Books in Review: Paul McCartney • A Life

By Peter Ames Carlin

    icon Jan 15, 2015
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I bought this book when it was published in 2009, but didn’t get around to reading it until five years later. I don’t know what got in the way. I had consumed several Beatles books from Bob Spitz’s biblical volume to the Love You Make by Derek Taylor, Phillip Norman’s Shout and Hunter Davies 2nd revised edition of The Beatles. I was decided to explore Carlin’s book to get a deeper understanding of why my favorite Beatle was becoming less intriguing to me, especially with the deaths of John Lennon and George Harrison.

I began listening to their back catalog of music and was intrigued by their individual accomplishments outside the Beatles canon and began to sour on McCartney’s silly love songs, preferring Lennon’s Avant Garde edginess and Harrison’s spiritual sensuality.

Carlin begins his historical account with an overview of McCartney’s home life with loving parents and life-long friendship with Ivan Vaughn. Paul lost his mother when he was fourteen years old and he carried that loss for the rest of his life. The pain would be revisited again and again, leaving McCartney scarred, staring into the abyss, and losing his way by sheltering his emotions, unable to give a voice to his sorrow.

McCartney was the most beautiful Beatle but he was more than a pretty face. Carlin paints an honest portrait of the man and the musician, warts and all. It gives the narrative a sense of balance. He takes the reader for a ride through Beatlemania through the eyes and ears of McCartney offered through first-hand accounts from a cast of characters including lovers, musicians, managers, various thieves as well as McCartney himself.

The early stages of Beatlemania in 1963 and the later disaffection in 1969/70 are covered convincingly. The Decca Audition was unconvincing for George Martin. He felt that his young charges were not quite ready and that their songs were unprofessional, yet he saw something in the lads that was compelling, their humor and goof natured ribbing. So Martin plunged ahead and helped seal the Beatles fate.

Carlin is able to give nuance to the changes McCartney was experiencing as he became an adult. His first serious adult romance was with Jane Asher. He moved into the Asher home and learned about bourgeois values. Ultimately he proved to be an unfaithful lover and went on to a series of relationships. Women were drawn to his charm and incredible good looks. At this point of his life he was simply beautiful. He hid several long lasting affairs with a series of beautiful women including Peggy Lipton, Maggie McGivern and Francie Schwartz, while his insecurity reached mammoth proportions.

The 1967 glory of Sergeant Peppers is a powerful testament to the genius of the Lennon/McCartney collaboration. They were the principal writers of the Beatles catalog, one fed the other and the inspiration could be a nod and a wink. It was a concept album in only a loosest form and the songs were linked not by a prominent theme but on a fundamental assumption that Lennon asserted in Strawberry Fields Forever, nothing is real. It was in this mindset that John and Paul created an enduring masterpiece, A Day in the Life.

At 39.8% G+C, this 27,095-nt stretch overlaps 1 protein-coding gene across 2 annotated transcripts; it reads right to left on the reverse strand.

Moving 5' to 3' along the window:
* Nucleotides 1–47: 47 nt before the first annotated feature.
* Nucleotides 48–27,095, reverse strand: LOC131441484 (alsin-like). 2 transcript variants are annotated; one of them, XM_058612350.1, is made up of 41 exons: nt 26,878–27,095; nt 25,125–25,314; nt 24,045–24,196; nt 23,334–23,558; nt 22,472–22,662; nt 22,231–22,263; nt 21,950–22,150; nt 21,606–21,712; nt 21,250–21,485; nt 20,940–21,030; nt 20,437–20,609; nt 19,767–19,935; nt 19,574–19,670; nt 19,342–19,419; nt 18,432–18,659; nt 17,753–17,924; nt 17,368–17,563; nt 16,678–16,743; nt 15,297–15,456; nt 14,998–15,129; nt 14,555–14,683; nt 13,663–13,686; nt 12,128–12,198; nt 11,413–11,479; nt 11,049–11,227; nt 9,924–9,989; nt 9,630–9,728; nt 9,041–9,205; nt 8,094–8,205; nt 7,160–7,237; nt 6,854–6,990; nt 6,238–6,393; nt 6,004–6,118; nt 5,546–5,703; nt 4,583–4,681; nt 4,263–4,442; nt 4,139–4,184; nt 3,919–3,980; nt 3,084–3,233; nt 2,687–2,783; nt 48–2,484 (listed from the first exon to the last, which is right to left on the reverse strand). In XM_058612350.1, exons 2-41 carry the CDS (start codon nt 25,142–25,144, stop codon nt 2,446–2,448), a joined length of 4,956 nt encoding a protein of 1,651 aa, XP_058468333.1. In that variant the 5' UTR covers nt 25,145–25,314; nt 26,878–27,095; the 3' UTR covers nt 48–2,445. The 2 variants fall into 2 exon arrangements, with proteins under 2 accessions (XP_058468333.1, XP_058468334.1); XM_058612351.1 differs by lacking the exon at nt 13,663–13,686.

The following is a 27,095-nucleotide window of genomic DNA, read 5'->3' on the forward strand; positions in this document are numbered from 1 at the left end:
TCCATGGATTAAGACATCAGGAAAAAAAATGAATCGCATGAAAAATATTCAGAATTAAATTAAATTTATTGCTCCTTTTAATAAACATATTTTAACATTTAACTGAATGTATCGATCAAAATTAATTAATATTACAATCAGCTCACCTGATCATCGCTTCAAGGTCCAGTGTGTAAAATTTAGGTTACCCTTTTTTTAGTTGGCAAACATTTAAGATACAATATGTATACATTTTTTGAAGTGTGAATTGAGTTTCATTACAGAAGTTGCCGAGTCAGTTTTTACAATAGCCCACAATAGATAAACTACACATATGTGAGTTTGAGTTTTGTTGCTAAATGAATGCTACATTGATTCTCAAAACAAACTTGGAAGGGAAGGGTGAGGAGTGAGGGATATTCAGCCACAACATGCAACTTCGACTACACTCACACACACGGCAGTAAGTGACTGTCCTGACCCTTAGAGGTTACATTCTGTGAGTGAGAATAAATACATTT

By 1968, the cracks began to appear as each member of the band was growing into adulthood. Carlin was able to untangle the layers of growth as well as the ongoing ennui resulted from their self-imposed insularity. The world was not safe for them. The Beatles fan base was massive yet there was always a threat from the silly bourgeoisie, the authorities and the deranged. They were public figures, perhaps the most endeared group of musicians since Frank Sinatra. They were seekers and they tried acid, marijuana as well as transcendental meditation but the Maharishi proved to be only too human, Lennon named him Sexy Sadie. The White album was created during the retreat and it revealed the growth of the Beatles. Paul was wild and free and desperately unhappy.

All of Paul’s affairs ended in 1968 when Linda Eastman entered his life. He finally found a balance in a love relationship. They married on March 12, and never looked back. It was a loving marriage that would teeter on the brink, often due to Paul’s demands and untoward behavior yet it sustained itself for 29 years until Linda’s death in April 1998.

Carlin writes eloquently about the losses in McCartney’s life starting with his mother Mary followed by the deaths of John Lennon, George Harrison, childhood chum Ivan Vaughn and Linda.  Her diagnosis came in the same week that Free as a  Bird was released from the Beatles anthology. It also coincided with the Anniversary of John Lennon’s death. It was December 5th 1995.  Upon Linda’s death Paul released a statement, “The world is a better place because of her, I love you Linda. Paul  XXX XXX.

Carlin reported that in June 2007 Paul helped dedicate a monument to John. Yoko accepted the honor for her late husband. She referred to Paul as a magnificent man and all the surviving Beatles and their kin as family. She concluded, “The Beatles family is a very very strong family.”

Carlin was able to give us all a glimpse of the real Paul McCartney, warts and all. He was a great songwriter, a philanthropist and an egomaniac. He was loved by many and loathed by some. He reached the zenith of a creative spark as a Beatle, though he diluted his image as a solo artist, he is only human.

Now he faces old age as a seventy-two year old man who dyes his hair brown and keeps himself manicured for the press. He is a wonder and a blustery cad. In his collaboration with The Fireman, Paul helped create Electric Arguments.

Feel the choir, feel the thunder

Everywhere a sense of childlike wonder!


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